Geographical variation in the influence of density dependence and climate on the recruitment of Norwegian moose
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- Grøtan, V., Sæther, BE., Lillegård, M. et al. Oecologia (2009) 161: 685. doi:10.1007/s00442-009-1419-5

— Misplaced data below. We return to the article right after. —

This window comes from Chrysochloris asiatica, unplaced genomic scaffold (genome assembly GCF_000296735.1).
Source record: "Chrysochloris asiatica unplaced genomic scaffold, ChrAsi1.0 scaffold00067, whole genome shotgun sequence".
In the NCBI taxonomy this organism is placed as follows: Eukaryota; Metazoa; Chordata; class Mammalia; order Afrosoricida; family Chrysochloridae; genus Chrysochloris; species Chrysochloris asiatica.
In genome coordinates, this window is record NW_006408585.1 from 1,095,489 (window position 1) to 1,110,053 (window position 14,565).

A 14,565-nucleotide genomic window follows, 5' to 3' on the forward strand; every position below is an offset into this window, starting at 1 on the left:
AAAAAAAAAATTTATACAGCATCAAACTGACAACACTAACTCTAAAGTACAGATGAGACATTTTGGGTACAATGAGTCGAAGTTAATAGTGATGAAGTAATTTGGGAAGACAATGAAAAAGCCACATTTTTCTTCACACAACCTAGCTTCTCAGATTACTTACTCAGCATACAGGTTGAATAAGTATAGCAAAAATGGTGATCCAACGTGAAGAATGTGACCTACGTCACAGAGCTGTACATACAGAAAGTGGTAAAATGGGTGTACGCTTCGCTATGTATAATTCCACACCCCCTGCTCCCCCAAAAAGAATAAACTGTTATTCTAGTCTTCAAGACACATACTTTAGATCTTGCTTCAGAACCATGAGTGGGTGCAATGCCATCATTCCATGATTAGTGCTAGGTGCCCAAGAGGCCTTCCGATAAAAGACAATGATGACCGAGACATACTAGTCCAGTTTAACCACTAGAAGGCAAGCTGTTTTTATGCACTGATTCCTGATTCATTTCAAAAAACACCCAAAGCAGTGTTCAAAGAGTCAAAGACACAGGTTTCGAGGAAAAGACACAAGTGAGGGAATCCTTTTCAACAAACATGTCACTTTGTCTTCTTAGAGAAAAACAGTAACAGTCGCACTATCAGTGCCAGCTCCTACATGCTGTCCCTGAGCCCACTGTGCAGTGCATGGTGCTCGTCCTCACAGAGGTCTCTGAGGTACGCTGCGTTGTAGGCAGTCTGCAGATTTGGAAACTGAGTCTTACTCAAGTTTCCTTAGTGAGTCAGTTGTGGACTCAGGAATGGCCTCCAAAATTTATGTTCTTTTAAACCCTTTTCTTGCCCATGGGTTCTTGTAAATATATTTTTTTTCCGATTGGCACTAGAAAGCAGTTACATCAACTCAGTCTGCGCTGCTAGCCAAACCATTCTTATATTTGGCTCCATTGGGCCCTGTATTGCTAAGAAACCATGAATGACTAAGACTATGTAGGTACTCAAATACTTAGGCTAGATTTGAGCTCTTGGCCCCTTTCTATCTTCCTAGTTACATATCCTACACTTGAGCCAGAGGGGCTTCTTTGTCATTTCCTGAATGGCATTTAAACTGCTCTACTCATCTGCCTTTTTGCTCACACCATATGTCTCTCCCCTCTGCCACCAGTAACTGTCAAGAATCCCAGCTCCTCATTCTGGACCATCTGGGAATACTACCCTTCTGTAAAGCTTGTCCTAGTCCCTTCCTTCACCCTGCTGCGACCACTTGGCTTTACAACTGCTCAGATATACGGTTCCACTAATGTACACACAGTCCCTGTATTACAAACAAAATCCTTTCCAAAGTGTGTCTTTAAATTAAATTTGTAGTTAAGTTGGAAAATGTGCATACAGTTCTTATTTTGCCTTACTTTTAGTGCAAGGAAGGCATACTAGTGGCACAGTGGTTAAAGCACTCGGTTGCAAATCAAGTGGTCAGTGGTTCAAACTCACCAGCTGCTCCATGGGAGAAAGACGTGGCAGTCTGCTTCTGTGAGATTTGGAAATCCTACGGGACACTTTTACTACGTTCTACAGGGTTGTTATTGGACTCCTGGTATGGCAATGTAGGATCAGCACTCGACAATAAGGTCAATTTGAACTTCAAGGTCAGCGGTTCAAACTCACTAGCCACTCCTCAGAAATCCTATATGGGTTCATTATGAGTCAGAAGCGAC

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The effects of variation in climate on population dynamics are likely to differ within the distributional range of a species, yet the consequences of such regional variation on demography and population dynamics are rarely considered. Here we examine how density dependence and different climate variables affect spatio-temporal variation in recruitment rates of Norwegian moose using data collected over a large geographical area during the hunting season. After accounting for observation error by a Bayesian Markov chain Monte Carlo technique, temporal variation in recruitment rates was relatively independent of fluctuations in local population size. In fact, a positive relationship was as common as a density-dependent decrease in fecundity rates. In general, high recruitment rates were found during autumn 1 year after years with a warm February, and after a warm May or cold June in year t − 1 or in year t. Large regional variation was also found in the effects of some of the weather variables, especially during spring. These patterns demonstrate both direct and delayed effects of weather on the recruitment of moose that possibly operate through an effect of body mass on the proportion of the females that sexually mature as 1.5 or 2.5 years old.